Nov 21, 2008, 3:36 AM
In less than three weeks’ time, Muslims in The Gambia will join the rest of the Islamic Ummah in observing the holy month of Ramadan.
However, one thing that is of concern during Ramadan is that business people tend to increase the prices of basic commodities, especially of sugar.
Though businesses are run to make a profit, business people should not use the month to exploit the poor and needy.
Commodities should be made not only available, but affordable to the average Gambian.
Our other concern here is that, during this month, family heads engage in unnecessary expenditure, especially on food, most of which usually end up in dustbins.
They cook more than what they can consume, and at the end of the day throw away leftovers whose costs are incalculable.
This is bad, and people should try and put a stop to the wasteful practice.
To demand for more expenditure on expensive foodstuffs, just because friends or neighbours are doing so, is ridiculous!
People who engage in such practice often do not understand the economic condition of their families, and it is imperative for such people to know that “it’s good to cut one’s clothes according to one’s size”.
People should always appreciate what they have, and not to look at what others have.
Indeed, as Muslims, we should engage in good deeds during this month of Ramadan, and strive to maintain this forever, despite life’s endless temptations.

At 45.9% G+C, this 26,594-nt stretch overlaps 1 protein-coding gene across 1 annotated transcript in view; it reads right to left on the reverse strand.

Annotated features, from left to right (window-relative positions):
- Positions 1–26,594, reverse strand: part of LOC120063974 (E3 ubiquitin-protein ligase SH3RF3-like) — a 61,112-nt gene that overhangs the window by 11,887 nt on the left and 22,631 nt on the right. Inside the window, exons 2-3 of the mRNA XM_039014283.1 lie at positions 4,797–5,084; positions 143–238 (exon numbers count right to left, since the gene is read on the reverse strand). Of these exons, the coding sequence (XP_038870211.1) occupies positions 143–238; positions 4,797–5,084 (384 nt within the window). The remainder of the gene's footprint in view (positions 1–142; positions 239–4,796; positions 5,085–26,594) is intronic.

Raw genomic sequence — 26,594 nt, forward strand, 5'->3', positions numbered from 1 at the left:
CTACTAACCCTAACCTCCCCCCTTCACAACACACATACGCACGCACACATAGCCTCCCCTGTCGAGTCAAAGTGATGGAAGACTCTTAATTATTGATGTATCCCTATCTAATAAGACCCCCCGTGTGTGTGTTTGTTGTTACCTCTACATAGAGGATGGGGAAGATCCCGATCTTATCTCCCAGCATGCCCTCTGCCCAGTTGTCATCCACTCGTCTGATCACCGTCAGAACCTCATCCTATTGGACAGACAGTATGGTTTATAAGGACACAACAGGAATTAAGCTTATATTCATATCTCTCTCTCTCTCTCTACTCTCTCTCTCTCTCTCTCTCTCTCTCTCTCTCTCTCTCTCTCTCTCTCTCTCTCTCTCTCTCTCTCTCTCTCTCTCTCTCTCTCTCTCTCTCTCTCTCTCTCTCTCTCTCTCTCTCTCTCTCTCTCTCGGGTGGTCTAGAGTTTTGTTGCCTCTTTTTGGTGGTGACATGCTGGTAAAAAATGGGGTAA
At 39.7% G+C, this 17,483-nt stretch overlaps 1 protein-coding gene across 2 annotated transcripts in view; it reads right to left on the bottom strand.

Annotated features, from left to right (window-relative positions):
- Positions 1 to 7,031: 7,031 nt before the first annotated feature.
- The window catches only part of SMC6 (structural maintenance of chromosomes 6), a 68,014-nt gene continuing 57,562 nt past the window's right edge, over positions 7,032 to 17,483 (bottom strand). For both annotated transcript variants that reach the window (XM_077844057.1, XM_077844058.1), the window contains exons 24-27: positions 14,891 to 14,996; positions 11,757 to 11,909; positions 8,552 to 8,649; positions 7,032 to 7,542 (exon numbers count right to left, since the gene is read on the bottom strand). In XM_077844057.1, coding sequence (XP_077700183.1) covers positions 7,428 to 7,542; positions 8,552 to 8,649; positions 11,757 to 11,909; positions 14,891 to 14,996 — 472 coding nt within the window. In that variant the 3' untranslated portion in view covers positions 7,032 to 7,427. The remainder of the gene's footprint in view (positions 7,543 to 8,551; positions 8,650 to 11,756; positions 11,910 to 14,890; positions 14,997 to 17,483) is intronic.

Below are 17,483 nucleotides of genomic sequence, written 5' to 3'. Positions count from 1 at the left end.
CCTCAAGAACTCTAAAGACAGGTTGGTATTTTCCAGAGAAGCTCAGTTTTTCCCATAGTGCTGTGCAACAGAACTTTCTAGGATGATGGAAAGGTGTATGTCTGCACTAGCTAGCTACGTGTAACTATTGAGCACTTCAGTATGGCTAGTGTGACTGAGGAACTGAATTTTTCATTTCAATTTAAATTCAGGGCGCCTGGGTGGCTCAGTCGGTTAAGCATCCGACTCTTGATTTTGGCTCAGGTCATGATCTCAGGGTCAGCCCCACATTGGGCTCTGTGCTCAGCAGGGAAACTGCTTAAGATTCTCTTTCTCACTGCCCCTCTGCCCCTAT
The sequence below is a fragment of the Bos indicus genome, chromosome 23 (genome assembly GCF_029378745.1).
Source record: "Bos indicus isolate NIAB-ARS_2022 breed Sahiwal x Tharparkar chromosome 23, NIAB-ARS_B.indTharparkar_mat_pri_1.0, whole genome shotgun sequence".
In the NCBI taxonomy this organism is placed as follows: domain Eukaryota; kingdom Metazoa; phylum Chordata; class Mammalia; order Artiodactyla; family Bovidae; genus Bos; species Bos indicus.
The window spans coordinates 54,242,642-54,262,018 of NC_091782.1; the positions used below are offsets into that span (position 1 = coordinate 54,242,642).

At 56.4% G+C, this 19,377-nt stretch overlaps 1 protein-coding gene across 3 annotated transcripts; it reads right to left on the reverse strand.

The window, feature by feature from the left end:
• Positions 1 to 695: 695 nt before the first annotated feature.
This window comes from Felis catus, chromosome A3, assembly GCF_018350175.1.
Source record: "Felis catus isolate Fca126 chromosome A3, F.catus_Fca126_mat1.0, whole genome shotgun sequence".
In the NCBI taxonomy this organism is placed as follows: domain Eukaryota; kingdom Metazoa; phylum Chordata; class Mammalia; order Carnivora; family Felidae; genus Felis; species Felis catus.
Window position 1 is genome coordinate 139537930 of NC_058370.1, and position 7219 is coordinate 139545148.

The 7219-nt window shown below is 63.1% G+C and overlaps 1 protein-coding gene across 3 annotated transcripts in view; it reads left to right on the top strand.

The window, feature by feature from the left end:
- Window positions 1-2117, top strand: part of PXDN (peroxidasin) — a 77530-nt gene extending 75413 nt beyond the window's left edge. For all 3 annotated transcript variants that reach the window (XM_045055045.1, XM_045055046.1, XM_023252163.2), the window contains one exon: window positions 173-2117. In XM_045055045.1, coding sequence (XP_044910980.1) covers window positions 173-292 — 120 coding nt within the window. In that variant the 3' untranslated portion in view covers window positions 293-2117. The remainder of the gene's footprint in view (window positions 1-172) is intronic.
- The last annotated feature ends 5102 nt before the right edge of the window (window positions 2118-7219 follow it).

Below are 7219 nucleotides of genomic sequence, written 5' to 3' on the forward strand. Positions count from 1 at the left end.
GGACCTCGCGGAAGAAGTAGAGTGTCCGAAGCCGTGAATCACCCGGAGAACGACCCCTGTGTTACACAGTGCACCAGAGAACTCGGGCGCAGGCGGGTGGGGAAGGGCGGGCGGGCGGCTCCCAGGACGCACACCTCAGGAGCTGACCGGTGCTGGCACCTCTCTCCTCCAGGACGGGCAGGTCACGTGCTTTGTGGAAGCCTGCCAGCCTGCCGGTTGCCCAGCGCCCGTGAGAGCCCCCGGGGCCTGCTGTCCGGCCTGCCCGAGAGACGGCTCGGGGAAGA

Ramadan is a month that can transform people, and make them more God-fearing in all their dealings.
We should bear in mind that Allah is with us throughout and everywhere.
People should also be mindful of pick pocketing, when they go out shopping, as thieves capitalize on the occasion, even though it is Ramadan.
This period of month-long fasting and religious piety will be followed by the festive occasion of the Idul fitr, which marks the end of Ramadan.
We pray, in advance, that Allah may give us the strength, faith and means to go through the Ramadan without difficulties, and live to witness the feast of Koriteh, a day for congregational prayers, for get-togethers, for visiting friends, family members and loved ones.
While many use the occasion to supplicate for Allah’s forgiveness, pray for each other, as well as the dead, some use the special day to forgive each other, as well as renew their friendship.